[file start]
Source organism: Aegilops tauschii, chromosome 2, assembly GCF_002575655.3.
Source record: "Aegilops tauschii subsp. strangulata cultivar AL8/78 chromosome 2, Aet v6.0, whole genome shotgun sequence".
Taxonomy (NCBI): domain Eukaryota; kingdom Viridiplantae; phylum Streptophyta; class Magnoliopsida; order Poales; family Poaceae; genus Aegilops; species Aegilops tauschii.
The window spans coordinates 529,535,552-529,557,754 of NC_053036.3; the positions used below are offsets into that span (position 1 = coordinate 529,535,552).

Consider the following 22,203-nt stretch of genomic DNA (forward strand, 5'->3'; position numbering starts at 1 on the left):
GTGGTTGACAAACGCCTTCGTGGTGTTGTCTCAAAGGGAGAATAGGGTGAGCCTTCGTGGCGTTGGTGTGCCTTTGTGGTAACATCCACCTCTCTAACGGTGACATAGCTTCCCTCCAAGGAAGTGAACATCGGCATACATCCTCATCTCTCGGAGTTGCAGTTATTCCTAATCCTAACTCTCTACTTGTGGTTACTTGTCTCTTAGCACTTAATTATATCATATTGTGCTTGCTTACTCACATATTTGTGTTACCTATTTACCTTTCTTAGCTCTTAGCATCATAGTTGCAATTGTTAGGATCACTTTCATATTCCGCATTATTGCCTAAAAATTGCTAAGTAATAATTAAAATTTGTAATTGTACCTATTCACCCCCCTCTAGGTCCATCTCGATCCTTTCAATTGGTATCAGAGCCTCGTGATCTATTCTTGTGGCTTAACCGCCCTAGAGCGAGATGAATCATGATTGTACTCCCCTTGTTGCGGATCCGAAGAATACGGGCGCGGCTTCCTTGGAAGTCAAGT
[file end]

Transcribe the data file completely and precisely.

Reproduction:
Source organism: Aegilops tauschii, chromosome 2, assembly GCF_002575655.3.
Source record: "Aegilops tauschii subsp. strangulata cultivar AL8/78 chromosome 2, Aet v6.0, whole genome shotgun sequence".
Taxonomy (NCBI): domain Eukaryota; kingdom Viridiplantae; phylum Streptophyta; class Magnoliopsida; order Poales; family Poaceae; genus Aegilops; species Aegilops tauschii.
The window spans coordinates 529,535,552-529,557,754 of NC_053036.3; the positions used below are offsets into that span (position 1 = coordinate 529,535,552).

Consider the following 22,203-nt stretch of genomic DNA (forward strand, 5'->3'; position numbering starts at 1 on the left):
GTGGTTGACAAACGCCTTCGTGGTGTTGTCTCAAAGGGAGAATAGGGTGAGCCTTCGTGGCGTTGGTGTGCCTTTGTGGTAACATCCACCTCTCTAACGGTGACATAGCTTCCCTCCAAGGAAGTGAACATCGGCATACATCCTCATCTCTCGGAGTTGCAGTTATTCCTAATCCTAACTCTCTACTTGTGGTTACTTGTCTCTTAGCACTTAATTATATCATATTGTGCTTGCTTACTCACATATTTGTGTTACCTATTTACCTTTCTTAGCTCTTAGCATCATAGTTGCAATTGTTAGGATCACTTTCATATTCCGCATTATTGCCTAAAAATTGCTAAGTAATAATTAAAATTTGTAATTGTACCTATTCACCCCCCTCTAGGTCCATCTCGATCCTTTCAATTGGTATCAGAGCCTCGTGATCTATTCTTGTGGCTTAACCGCCCTAGAGCGAGATGAATCATGATTGTACTCCCCTTGTTGCGGATCCGAAGAATACGGGCGCGGCTTCCTTGGAAGTCAAGT